Archive for December, 2017


Engineers solve problems that improve the human condition. Ideally, the useful solution should be found efficiently. Efficiency is most likely achieved when engineers engage key competencies. There is no single competency that is most important except to recognize that engineers must coordinate multiple competencies for useful problem solving. This is part of the findings provided by Honor J. Passow and Christian H. Passow in their Journal of Engineering Education (JEE, Vol 106, No 3, 2017) article, What Competencies Should Undergraduate Engineering Programs Emphasize? A Systematic Review.

To find the key engineering competencies for engineering graduates, the authors searched within 8,232 education reports, 2,174 participant responses, and 36,100 job postings. The findings were mapped to ABET and Washington Accord (WA; used by non-US engineering schools) accreditation competencies (see below). The good news is, ABET and WA competencies remain relevant based on education research and job postings. What Passow and Passow identified, however, is these competencies need translation to become better understood. This translation involves (see JEE article Table 1 for full list of competencies):

Teamwork is described as coordinate efforts;

Life-long learning is described as gather information and expand skills;

Ethics is described as to take responsibility;

Design experiments is described as to measure accurately and separate from interpret data; and

Manage projects is described as devise process.

ABET has historically identified 11 competencies, described as: a) an ability to apply knowledge of mathematics, science, and engineering; b) an ability to design and conduct experiments, as well as to analyze and interpret data; c) an ability to design a system, component, or process to meet desired needs within realistic constraints such as economic, environmental, social, political, ethical, health and safety, manufacturability, and sustainability; d) an ability to function on multi-disciplinary teams; e) an ability to identify, formulate, and solve engineering problems; f) an understanding of professional and ethical responsibility; g) an ability to communicate effectively; h) the broad education necessary to understand impact of engineering solutions in a global, economic, environmental, and societal context; i) a recognition of the need for, and an ability to engage in life-long learning; j) a knowledge of contemporary issues; k) an ability to use the techniques, skills, and modern engineering tools necessary for engineering practice.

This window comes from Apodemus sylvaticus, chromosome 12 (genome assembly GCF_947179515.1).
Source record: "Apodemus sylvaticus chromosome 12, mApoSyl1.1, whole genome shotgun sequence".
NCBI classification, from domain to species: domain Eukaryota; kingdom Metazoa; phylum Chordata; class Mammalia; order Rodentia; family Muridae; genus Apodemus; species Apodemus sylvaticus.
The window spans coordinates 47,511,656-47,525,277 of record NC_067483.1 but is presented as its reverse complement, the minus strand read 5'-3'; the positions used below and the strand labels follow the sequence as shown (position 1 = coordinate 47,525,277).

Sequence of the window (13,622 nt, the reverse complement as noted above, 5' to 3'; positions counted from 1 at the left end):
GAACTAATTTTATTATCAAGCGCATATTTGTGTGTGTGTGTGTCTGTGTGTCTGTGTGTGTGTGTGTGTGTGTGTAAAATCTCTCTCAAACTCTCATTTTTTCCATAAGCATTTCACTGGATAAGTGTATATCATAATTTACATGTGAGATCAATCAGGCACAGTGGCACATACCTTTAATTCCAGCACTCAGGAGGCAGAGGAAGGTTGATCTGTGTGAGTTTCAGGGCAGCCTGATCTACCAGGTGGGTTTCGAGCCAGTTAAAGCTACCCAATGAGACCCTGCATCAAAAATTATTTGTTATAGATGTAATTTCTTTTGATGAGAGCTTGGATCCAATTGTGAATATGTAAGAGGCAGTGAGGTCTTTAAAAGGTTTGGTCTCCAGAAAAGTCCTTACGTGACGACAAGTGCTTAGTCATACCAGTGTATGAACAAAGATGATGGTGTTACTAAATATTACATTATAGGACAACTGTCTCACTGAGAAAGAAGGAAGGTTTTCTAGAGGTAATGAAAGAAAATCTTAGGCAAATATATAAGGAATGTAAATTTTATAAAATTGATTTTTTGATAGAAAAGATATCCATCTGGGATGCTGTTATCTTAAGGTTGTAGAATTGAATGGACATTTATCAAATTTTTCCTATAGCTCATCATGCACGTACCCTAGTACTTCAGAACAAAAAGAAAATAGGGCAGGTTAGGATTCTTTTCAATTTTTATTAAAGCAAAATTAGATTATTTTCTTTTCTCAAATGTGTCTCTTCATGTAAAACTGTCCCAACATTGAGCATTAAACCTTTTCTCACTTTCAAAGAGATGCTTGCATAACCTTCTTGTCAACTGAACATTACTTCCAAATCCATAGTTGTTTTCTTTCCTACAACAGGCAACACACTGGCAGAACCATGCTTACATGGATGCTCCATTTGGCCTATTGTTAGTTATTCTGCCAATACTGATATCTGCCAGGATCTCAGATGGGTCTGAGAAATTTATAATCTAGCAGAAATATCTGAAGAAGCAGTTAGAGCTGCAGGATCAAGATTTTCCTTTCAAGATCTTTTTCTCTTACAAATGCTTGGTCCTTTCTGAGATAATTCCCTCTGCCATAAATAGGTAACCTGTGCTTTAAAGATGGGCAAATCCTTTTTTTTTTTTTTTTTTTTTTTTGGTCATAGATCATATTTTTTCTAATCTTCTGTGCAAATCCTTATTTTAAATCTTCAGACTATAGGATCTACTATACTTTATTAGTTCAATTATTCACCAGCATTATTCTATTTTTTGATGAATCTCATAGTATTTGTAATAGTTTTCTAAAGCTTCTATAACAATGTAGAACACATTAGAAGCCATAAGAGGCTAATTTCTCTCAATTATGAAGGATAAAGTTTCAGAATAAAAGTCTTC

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In this blog I share Imme Ebert-Uphoff’s and Yi Deng’s step-by-step cartoon guide to solve environmental problems faster. It starts with recognizing the career of an environmental engineer very much overlaps with earth science and data science, as fields of endeavor and the professionals in those fields. Like earth scientists, environmental engineers monitor and model the world to understand its components, processes, and systems. Like data scientists, environmental engineers query the data to explore relationships between components and across space and time. The American Geophysical Union in their EOS publication has provided an article with guidance on how to coordinate work between earth scientists and data scientists. Environmental engineers can benefit from this guidance, helping us not just in collaboration, but designing our activities in data collection and mining. Below I post this EOS article, “Three Steps to Successful Collaboration with Data Scientists“, by Imme Ebert-Uphoff and Yi Deng.